On April 24th, 2014 Keep Moore County Beautiful celebrated Earth Day at the Pinehurst Elementary School’s “Earth Day Expo.” Executive Director, Chad Beane, had 500 kids participating in his interactive Recycling Game and was able to distribute recycling and anti-litter stickers and tattoos to the kids from our booth.
Keep Westmoreland County Beautiful received a $10,000 WM Think Green Grant to implement a multifamily dwelling (apartment) recycling program for up to 500 apartment units. Three apartment complexes were chosen to test the pilot program. Educational material on single stream recycling (2 complexes), and a municipal recycling program (1 complex) were developed unique to each facility; apartment-sized recycling totes were purchased for each unit and hand-delivered to each resident. Waste Management assisted with selection of the appropriate collection method and schedule for each facility. After some initial skepticism, residents seem to have really taken to the recycling program and are anxious to see it continue. Apartment managers seem pleasantly surprised by the reaction and participation of their residents.
The City of Charleston’s Keep Charleston Beautiful (KCB) strives to maintain the beauty of Charleston via numerous efforts, particularly public awareness and education. To reach our goals of a cleaner tomorrow through education KCB offers school based education programs free of charge to both elementary and middle schools in Charleston.
The award winning Clean City Clara Program is a wonderful way to introduce litter prevention and recycling to young students. The program takes elementary aged children on an imaginative journey, from a cup littered on the ground, down a storm drain, and out into the harbor where it impacts wildlife. The children then help clean up the littered stage and learn about recycling while engaging with Clara, the litter prevention pelican mascot of KCB.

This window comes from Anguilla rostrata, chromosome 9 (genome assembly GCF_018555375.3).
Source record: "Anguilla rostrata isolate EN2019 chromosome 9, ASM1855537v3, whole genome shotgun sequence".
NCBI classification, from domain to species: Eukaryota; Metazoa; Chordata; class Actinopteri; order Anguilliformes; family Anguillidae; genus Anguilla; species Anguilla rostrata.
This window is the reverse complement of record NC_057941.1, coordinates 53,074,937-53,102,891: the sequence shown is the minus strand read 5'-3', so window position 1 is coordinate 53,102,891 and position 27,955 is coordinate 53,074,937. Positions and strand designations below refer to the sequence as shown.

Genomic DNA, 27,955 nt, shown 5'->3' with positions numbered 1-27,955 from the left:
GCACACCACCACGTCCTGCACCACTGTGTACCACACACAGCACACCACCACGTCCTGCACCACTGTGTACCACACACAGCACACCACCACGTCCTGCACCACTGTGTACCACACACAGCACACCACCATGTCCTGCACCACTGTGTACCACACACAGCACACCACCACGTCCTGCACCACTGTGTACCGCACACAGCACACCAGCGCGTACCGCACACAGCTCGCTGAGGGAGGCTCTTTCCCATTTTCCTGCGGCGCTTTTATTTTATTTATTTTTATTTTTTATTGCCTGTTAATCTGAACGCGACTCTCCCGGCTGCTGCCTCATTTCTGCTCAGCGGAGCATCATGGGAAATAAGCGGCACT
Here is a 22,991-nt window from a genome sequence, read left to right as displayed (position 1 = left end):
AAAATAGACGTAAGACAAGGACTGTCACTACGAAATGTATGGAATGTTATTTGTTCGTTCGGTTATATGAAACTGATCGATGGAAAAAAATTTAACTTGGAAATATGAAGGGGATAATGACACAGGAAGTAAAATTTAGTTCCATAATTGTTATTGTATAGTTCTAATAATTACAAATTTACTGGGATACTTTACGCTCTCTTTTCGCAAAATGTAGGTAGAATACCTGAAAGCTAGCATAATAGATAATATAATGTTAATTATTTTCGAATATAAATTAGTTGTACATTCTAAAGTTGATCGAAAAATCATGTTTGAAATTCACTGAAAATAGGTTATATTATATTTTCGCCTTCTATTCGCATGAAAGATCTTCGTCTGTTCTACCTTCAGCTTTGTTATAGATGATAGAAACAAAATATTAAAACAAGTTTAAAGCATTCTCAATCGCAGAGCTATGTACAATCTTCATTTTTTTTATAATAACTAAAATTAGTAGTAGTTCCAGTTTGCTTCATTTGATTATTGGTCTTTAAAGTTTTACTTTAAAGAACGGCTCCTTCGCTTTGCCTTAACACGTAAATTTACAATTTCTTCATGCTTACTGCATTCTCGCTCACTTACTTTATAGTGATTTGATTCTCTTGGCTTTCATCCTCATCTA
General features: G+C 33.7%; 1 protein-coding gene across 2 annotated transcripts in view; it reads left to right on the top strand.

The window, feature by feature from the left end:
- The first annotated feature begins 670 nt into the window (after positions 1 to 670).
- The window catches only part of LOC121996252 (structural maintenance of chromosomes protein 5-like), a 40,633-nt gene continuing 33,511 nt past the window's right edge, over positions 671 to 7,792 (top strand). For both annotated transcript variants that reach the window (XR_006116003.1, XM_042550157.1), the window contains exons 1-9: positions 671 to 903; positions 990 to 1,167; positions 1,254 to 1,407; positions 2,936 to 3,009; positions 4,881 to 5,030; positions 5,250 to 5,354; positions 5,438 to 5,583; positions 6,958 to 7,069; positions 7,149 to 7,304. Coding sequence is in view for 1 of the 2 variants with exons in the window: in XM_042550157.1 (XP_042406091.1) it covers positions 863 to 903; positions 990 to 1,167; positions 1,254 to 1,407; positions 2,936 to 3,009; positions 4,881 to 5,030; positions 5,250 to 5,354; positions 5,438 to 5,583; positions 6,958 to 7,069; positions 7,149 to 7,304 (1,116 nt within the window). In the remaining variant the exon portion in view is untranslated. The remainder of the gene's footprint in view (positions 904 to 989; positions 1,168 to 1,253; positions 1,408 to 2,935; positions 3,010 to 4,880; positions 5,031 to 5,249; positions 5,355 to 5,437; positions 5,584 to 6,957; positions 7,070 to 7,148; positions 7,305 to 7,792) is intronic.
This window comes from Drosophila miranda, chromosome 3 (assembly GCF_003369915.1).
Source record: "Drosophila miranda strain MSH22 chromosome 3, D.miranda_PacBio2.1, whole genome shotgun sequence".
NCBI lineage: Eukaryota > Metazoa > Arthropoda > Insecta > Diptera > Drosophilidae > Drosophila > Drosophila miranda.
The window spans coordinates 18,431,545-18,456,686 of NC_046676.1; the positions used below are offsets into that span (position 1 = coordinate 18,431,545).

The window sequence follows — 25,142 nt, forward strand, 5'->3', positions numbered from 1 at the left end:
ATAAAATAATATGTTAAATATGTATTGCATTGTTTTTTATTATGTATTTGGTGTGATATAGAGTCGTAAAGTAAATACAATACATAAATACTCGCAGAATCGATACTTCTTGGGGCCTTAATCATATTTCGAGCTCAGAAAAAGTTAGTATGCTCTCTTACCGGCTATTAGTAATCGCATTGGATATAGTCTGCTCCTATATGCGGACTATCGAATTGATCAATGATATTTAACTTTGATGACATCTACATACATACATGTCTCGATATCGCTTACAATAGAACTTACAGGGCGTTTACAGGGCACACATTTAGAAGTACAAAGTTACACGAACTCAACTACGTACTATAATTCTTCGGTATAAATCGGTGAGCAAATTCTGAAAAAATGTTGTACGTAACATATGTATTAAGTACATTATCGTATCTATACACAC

At the conclusion of the program, students receive a storybook highlighting the adventures of Clara, an activity book, and a pencil made from recycled materials. Last school year KCB saw 4,458 elementary school students, hosting 45 programs in 30 different elementary schools. KCB’s Talking Trash Program, a sister program to Clean City Clara, is tailored to teach middle school students numerous environmental topics, including: proper waste management; stormwater quality; marine debris and its impacts on wildlife, the community, and habitat; and school and student involvement in the community.
Twenty-two Talking Trash programs were presented during the 2012/2013 school year, reaching a total of 470 middle school students. KCB strives to maintain continuous contact with school and teachers through free education and community involvement programs. So far in the 2013/2014 school year, KCB has presented 27 programs, at 13 different schools, reaching a total of 1,113 elementary and middle school students. Providing free, fun, informative litter prevention messages to local youth is crucial for preventing future litter in our community. Litter prevention education programs are funded through support from Friends of KCB, PalmettoPride, the City of Charleston, and Keep America Beautiful.